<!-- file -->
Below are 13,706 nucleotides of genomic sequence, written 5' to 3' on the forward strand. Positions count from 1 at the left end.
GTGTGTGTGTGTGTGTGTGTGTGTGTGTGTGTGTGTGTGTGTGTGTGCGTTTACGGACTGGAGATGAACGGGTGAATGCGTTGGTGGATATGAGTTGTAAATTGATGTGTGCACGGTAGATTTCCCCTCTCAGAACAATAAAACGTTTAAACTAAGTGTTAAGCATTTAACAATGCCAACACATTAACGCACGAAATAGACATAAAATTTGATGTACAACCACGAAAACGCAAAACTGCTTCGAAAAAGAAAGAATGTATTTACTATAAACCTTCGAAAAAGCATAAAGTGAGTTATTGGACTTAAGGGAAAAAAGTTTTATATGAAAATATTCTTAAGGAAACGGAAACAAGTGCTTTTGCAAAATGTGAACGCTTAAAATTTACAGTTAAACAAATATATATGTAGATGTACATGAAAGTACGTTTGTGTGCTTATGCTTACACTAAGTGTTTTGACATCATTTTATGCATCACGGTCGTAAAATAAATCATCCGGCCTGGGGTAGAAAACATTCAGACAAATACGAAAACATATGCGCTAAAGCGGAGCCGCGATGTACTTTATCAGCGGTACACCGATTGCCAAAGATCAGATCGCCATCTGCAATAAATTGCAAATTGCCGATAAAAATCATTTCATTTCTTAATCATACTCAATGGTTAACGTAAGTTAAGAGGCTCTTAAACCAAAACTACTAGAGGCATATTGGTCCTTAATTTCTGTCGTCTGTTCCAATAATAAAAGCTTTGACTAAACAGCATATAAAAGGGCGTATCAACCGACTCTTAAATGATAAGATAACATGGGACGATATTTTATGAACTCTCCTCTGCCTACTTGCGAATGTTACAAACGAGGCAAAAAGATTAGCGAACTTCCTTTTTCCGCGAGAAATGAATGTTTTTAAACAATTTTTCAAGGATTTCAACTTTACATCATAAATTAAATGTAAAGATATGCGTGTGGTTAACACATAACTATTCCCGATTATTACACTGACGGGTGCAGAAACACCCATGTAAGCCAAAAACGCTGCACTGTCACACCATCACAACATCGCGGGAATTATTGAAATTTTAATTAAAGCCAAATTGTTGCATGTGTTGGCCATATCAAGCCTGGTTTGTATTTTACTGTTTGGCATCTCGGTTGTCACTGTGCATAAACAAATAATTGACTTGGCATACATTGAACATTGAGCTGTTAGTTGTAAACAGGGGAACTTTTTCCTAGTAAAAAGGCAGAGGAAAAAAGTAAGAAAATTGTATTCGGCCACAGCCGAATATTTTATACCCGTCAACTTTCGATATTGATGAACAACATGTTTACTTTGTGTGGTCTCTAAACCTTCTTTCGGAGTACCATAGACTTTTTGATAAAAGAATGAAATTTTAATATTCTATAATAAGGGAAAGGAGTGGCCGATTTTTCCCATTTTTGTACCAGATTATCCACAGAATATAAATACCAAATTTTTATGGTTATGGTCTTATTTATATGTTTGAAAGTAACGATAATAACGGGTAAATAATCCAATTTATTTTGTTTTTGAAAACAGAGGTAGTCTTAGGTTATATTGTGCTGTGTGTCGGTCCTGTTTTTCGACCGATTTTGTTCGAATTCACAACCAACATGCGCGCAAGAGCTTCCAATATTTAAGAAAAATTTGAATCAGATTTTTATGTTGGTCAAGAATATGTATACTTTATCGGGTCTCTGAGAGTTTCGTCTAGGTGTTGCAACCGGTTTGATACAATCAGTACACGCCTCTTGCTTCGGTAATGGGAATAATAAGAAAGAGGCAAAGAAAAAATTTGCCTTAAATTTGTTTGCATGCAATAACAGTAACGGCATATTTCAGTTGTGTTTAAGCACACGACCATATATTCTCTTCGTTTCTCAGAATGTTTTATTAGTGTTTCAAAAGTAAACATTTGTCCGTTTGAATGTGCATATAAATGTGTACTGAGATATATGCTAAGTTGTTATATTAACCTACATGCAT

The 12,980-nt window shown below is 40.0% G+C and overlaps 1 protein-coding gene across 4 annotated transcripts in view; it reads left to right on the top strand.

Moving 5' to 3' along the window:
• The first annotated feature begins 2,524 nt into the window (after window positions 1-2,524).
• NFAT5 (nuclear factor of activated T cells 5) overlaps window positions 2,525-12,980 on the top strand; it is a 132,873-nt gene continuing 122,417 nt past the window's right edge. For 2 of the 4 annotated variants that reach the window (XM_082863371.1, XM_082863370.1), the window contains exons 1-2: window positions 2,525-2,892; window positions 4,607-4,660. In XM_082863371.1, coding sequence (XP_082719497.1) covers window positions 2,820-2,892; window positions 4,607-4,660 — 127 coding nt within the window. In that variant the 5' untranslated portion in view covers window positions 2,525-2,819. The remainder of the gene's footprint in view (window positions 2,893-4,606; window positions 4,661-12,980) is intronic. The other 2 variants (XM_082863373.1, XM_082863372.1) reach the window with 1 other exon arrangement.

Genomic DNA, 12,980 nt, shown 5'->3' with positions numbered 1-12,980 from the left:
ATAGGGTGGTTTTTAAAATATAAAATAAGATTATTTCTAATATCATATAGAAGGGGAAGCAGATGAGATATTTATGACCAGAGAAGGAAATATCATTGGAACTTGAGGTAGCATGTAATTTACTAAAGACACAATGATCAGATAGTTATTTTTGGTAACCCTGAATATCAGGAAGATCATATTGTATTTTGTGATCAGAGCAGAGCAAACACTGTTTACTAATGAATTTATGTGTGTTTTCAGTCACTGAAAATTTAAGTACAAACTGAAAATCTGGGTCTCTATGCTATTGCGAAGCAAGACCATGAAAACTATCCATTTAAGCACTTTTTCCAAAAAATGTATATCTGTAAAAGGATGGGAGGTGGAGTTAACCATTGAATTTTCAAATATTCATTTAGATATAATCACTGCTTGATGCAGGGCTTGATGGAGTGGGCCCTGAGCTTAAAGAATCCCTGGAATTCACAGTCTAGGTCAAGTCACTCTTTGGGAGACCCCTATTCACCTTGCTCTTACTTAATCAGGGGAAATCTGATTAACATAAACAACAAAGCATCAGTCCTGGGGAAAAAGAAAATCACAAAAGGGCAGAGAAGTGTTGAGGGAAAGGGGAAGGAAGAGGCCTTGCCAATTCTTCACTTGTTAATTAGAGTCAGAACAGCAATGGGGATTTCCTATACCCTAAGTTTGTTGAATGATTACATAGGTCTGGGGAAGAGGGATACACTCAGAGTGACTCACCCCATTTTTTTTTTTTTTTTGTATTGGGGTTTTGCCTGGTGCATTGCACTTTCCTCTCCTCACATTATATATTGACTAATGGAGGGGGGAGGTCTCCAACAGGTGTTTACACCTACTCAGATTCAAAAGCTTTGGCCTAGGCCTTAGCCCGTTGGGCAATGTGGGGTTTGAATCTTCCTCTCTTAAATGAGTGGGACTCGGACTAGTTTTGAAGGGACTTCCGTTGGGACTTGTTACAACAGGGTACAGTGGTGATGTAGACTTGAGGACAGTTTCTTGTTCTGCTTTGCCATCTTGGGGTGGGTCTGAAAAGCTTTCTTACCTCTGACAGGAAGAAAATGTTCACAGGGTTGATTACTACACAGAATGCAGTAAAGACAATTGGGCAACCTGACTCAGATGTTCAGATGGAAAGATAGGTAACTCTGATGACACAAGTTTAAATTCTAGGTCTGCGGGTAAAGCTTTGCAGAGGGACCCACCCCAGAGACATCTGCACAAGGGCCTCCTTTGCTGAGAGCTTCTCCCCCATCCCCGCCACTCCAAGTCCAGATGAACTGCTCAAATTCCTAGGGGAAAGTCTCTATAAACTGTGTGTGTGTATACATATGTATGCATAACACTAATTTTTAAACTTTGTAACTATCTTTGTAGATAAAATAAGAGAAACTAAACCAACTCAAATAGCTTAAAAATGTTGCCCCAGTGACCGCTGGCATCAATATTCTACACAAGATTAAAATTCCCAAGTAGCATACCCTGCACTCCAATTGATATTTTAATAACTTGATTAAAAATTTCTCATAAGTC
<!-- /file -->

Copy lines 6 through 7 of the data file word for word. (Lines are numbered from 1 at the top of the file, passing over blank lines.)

• NFAT5 (nuclear factor of activated T cells 5) overlaps window positions 2,525-12,980 on the top strand; it is a 132,873-nt gene continuing 122,417 nt past the window's right edge. For 2 of the 4 annotated variants that reach the window (XM_082863371.1, XM_082863370.1), the window contains exons 1-2: window positions 2,525-2,892; window positions 4,607-4,660. In XM_082863371.1, coding sequence (XP_082719497.1) covers window positions 2,820-2,892; window positions 4,607-4,660 — 127 coding nt within the window. In that variant the 5' untranslated portion in view covers window positions 2,525-2,819. The remainder of the gene's footprint in view (window positions 2,893-4,606; window positions 4,661-12,980) is intronic. The other 2 variants (XM_082863373.1, XM_082863372.1) reach the window with 1 other exon arrangement.

Genomic DNA, 12,980 nt, shown 5'->3' with positions numbered 1-12,980 from the left: